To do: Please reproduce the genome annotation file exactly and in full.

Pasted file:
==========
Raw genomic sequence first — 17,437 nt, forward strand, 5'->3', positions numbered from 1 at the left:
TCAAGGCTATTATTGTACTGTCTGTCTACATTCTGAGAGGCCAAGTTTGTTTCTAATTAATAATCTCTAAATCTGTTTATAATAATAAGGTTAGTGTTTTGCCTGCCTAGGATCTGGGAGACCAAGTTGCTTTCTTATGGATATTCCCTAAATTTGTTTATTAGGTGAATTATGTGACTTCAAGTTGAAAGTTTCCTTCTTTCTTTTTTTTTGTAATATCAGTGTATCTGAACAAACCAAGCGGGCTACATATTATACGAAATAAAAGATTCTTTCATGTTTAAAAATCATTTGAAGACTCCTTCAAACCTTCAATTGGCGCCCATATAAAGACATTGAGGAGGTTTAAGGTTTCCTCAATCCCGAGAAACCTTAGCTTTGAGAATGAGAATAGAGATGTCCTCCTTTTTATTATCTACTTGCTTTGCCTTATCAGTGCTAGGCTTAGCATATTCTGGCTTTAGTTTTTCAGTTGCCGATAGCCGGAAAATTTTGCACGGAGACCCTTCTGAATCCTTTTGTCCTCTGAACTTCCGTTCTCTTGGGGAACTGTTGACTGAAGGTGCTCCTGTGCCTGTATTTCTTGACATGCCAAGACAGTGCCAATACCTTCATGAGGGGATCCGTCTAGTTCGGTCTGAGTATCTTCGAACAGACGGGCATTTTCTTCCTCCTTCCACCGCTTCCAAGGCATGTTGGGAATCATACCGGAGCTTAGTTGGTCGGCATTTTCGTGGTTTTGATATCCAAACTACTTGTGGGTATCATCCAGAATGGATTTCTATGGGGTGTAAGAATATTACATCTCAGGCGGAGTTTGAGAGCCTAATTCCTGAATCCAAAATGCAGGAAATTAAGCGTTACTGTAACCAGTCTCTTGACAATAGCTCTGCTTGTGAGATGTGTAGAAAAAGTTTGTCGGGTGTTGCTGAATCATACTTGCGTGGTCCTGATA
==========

Raw genomic sequence first — 17,437 nt, forward strand, 5'->3', positions numbered from 1 at the left:
TCAAGGCTATTATTGTACTGTCTGTCTACATTCTGAGAGGCCAAGTTTGTTTCTAATTAATAATCTCTAAATCTGTTTATAATAATAAGGTTAGTGTTTTGCCTGCCTAGGATCTGGGAGACCAAGTTGCTTTCTTATGGATATTCCCTAAATTTGTTTATTAGGTGAATTATGTGACTTCAAGTTGAAAGTTTCCTTCTTTCTTTTTTTTTGTAATATCAGTGTATCTGAACAAACCAAGCGGGCTACATATTATACGAAATAAAAGATTCTTTCATGTTTAAAAATCATTTGAAGACTCCTTCAAACCTTCAATTGGCGCCCATATAAAGACATTGAGGAGGTTTAAGGTTTCCTCAATCCCGAGAAACCTTAGCTTTGAGAATGAGAATAGAGATGTCCTCCTTTTTATTATCTACTTGCTTTGCCTTATCAGTGCTAGGCTTAGCATATTCTGGCTTTAGTTTTTCAGTTGCCGATAGCCGGAAAATTTTGCACGGAGACCCTTCTGAATCCTTTTGTCCTCTGAACTTCCGTTCTCTTGGGGAACTGTTGACTGAAGGTGCTCCTGTGCCTGTATTTCTTGACATGCCAAGACAGTGCCAATACCTTCATGAGGGGATCCGTCTAGTTCGGTCTGAGTATCTTCGAACAGACGGGCATTTTCTTCCTCCTTCCACCGCTTCCAAGGCATGTTGGGAATCATACCGGAGCTTAGTTGGTCGGCATTTTCGTGGTTTTGATATCCAAACTACTTGTGGGTATCATCCAGAATGGATTTCTATGGGGTGTAAGAATATTACATCTCAGGCGGAGTTTGAGAGCCTAATTCCTGAATCCAAAATGCAGGAAATTAAGCGTTACTGTAACCAGTCTCTTGACAATAGCTCTGCTTGTGAGATGTGTAGAAAAAGTTTGTCGGGTGTTGCTGAATCATACTTGCGTGGTCCTGATA